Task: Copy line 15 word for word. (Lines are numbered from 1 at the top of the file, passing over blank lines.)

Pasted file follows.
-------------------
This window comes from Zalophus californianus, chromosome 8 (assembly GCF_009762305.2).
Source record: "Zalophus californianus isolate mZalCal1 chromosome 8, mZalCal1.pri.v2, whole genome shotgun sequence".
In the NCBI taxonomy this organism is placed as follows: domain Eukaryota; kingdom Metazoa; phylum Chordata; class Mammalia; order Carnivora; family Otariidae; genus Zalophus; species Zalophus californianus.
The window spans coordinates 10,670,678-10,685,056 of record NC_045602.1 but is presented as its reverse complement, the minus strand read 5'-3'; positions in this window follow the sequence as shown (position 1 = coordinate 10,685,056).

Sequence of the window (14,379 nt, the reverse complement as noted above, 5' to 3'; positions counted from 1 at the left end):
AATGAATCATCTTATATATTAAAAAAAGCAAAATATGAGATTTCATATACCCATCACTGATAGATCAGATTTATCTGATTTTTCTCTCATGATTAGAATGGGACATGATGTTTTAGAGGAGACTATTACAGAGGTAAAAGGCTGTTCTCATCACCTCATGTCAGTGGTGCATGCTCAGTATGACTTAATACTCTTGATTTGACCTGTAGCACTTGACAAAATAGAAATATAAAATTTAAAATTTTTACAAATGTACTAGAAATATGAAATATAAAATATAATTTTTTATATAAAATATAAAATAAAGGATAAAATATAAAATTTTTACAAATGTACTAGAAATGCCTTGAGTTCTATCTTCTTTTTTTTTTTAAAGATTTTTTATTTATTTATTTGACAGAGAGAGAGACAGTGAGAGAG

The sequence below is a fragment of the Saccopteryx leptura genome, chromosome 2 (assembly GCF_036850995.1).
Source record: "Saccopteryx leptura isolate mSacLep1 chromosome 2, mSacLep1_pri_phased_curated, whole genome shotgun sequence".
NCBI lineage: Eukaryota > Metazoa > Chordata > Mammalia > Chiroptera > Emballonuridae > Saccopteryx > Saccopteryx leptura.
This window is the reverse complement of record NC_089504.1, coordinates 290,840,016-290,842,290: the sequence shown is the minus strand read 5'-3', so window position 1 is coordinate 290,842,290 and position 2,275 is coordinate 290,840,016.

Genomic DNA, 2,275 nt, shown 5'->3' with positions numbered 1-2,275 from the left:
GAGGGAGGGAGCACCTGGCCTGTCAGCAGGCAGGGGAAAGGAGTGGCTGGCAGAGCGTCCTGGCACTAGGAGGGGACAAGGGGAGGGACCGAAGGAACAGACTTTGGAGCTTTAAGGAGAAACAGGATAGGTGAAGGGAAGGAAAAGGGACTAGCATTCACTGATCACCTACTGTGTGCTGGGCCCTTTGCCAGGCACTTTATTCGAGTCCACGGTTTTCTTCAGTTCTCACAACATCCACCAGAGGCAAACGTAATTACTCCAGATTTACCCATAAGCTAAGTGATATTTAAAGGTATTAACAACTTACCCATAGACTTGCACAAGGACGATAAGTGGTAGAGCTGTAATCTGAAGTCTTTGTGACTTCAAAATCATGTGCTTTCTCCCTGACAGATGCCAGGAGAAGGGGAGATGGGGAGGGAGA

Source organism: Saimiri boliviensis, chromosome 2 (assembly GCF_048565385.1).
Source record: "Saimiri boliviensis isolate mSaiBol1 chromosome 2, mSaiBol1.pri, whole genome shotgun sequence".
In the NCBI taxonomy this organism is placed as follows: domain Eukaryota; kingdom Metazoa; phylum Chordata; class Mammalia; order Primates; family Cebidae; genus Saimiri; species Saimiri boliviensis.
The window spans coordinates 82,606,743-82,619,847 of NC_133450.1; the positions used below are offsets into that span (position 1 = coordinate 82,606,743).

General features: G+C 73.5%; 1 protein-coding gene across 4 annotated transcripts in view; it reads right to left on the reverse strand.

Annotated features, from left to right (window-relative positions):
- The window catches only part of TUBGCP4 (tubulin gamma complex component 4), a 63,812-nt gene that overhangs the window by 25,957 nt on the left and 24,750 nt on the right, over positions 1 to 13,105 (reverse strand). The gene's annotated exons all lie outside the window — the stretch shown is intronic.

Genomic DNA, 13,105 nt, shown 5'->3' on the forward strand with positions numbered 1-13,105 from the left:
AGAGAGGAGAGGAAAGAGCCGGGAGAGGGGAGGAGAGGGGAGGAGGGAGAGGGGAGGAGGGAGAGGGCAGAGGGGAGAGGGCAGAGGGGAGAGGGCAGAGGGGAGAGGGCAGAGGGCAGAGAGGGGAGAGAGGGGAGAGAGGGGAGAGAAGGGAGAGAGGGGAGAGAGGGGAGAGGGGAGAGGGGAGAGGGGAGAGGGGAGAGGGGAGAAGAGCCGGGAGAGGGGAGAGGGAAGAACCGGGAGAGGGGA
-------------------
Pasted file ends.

In the NCBI taxonomy this organism is placed as follows: domain Eukaryota; kingdom Metazoa; phylum Chordata; class Mammalia; order Primates; family Cebidae; genus Saimiri; species Saimiri boliviensis.